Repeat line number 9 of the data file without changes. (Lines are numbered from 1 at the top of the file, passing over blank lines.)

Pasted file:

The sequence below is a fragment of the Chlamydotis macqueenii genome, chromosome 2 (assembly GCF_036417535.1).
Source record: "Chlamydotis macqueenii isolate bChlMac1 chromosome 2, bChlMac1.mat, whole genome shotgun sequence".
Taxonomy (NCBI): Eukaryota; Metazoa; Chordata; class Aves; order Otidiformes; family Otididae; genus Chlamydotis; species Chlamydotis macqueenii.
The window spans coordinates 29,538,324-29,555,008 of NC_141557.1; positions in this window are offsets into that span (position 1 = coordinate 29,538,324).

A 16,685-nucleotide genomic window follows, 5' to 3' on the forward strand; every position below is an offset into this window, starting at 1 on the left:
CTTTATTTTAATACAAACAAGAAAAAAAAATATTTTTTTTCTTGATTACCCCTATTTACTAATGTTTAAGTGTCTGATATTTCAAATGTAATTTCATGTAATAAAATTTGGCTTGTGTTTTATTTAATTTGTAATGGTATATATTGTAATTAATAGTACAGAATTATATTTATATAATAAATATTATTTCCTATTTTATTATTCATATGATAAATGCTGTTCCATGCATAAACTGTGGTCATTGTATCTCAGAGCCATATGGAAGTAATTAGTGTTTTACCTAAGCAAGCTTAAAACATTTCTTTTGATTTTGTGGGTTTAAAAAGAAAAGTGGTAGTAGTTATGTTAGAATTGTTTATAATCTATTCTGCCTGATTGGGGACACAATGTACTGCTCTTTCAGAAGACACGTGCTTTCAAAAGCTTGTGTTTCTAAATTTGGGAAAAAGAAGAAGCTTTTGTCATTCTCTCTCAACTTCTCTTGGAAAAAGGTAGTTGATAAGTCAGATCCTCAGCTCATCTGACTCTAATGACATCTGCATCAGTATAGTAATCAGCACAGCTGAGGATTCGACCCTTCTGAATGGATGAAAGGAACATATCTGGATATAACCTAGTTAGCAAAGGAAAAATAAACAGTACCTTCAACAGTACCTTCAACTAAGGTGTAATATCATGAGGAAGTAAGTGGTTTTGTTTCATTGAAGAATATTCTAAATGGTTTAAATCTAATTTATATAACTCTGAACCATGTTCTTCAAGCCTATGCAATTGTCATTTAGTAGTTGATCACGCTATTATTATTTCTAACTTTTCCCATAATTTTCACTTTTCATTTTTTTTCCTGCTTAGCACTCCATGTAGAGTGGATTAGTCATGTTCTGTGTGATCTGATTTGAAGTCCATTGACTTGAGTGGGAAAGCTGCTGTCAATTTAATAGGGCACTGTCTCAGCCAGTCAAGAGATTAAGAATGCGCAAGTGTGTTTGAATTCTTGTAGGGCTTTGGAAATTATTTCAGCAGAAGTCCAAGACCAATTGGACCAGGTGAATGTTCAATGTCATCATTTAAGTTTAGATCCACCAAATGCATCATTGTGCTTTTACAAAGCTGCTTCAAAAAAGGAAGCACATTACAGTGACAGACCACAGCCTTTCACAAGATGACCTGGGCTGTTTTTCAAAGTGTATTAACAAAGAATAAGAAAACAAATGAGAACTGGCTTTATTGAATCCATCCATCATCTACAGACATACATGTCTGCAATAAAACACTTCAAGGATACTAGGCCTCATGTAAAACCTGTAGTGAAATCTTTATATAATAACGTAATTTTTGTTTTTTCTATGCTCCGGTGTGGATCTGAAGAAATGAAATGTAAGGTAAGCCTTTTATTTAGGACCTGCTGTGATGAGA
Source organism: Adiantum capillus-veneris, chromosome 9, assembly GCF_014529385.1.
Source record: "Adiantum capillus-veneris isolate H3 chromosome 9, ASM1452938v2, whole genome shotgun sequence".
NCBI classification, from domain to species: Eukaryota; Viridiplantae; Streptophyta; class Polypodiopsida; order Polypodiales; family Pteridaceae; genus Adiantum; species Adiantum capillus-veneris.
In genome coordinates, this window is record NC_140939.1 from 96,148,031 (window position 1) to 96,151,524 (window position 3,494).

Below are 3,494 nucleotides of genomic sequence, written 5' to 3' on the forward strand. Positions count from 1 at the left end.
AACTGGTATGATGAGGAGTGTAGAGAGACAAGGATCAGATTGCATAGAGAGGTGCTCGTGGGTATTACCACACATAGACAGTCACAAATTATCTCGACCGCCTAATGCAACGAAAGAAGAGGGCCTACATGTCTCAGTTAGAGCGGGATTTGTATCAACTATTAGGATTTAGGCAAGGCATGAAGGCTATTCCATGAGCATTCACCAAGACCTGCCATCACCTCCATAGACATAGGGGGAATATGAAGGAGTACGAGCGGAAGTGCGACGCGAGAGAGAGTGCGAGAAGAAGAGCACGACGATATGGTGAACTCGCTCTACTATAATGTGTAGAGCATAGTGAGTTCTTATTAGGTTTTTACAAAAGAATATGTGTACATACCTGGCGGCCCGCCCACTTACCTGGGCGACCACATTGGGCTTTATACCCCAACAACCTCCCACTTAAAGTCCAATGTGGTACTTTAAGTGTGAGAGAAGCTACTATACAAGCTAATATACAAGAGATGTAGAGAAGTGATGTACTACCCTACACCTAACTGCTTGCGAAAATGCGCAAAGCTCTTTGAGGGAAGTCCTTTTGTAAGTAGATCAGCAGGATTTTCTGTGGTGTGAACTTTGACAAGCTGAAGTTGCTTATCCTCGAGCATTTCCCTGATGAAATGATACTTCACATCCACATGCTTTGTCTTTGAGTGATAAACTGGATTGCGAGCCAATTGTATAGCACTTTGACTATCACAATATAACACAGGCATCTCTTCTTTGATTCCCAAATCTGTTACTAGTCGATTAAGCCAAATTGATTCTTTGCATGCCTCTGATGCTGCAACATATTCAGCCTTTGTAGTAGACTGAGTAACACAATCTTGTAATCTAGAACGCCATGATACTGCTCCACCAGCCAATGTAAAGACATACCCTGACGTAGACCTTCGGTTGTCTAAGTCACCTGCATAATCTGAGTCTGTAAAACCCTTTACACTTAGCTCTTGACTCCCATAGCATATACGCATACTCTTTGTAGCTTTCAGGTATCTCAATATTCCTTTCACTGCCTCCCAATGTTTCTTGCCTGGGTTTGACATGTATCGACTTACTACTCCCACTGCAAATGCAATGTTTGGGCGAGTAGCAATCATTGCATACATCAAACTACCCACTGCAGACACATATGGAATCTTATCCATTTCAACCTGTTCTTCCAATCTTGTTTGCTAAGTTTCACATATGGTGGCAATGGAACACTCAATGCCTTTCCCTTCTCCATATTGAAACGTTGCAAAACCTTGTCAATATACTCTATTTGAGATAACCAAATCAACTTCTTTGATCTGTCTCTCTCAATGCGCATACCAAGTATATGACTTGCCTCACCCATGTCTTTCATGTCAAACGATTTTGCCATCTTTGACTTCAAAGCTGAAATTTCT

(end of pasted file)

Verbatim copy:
NCBI classification, from domain to species: Eukaryota; Viridiplantae; Streptophyta; class Polypodiopsida; order Polypodiales; family Pteridaceae; genus Adiantum; species Adiantum capillus-veneris.